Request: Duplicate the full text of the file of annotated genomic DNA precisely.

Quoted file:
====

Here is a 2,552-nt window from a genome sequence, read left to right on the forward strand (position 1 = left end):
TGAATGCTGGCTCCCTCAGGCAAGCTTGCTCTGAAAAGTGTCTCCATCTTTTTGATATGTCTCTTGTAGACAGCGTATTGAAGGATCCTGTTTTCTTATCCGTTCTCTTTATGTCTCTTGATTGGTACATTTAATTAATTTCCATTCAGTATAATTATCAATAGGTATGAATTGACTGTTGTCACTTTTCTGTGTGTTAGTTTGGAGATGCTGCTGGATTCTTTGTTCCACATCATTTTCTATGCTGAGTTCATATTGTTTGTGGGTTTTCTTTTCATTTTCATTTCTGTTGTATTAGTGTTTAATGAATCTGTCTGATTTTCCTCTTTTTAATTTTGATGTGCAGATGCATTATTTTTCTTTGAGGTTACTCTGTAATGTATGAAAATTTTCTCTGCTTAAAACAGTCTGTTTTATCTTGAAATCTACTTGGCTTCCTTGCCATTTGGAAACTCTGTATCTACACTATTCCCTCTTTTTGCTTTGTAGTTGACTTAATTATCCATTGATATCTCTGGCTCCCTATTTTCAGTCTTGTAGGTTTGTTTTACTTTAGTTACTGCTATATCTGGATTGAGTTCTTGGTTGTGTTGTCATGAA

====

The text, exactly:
Here is a 2,552-nt window from a genome sequence, read left to right on the forward strand (position 1 = left end):
TGAATGCTGGCTCCCTCAGGCAAGCTTGCTCTGAAAAGTGTCTCCATCTTTTTGATATGTCTCTTGTAGACAGCGTATTGAAGGATCCTGTTTTCTTATCCGTTCTCTTTATGTCTCTTGATTGGTACATTTAATTAATTTCCATTCAGTATAATTATCAATAGGTATGAATTGACTGTTGTCACTTTTCTGTGTGTTAGTTTGGAGATGCTGCTGGATTCTTTGTTCCACATCATTTTCTATGCTGAGTTCATATTGTTTGTGGGTTTTCTTTTCATTTTCATTTCTGTTGTATTAGTGTTTAATGAATCTGTCTGATTTTCCTCTTTTTAATTTTGATGTGCAGATGCATTATTTTTCTTTGAGGTTACTCTGTAATGTATGAAAATTTTCTCTGCTTAAAACAGTCTGTTTTATCTTGAAATCTACTTGGCTTCCTTGCCATTTGGAAACTCTGTATCTACACTATTCCCTCTTTTTGCTTTGTAGTTGACTTAATTATCCATTGATATCTCTGGCTCCCTATTTTCAGTCTTGTAGGTTTGTTTTACTTTAGTTACTGCTATATCTGGATTGAGTTCTTGGTTGTGTTGTCATGAA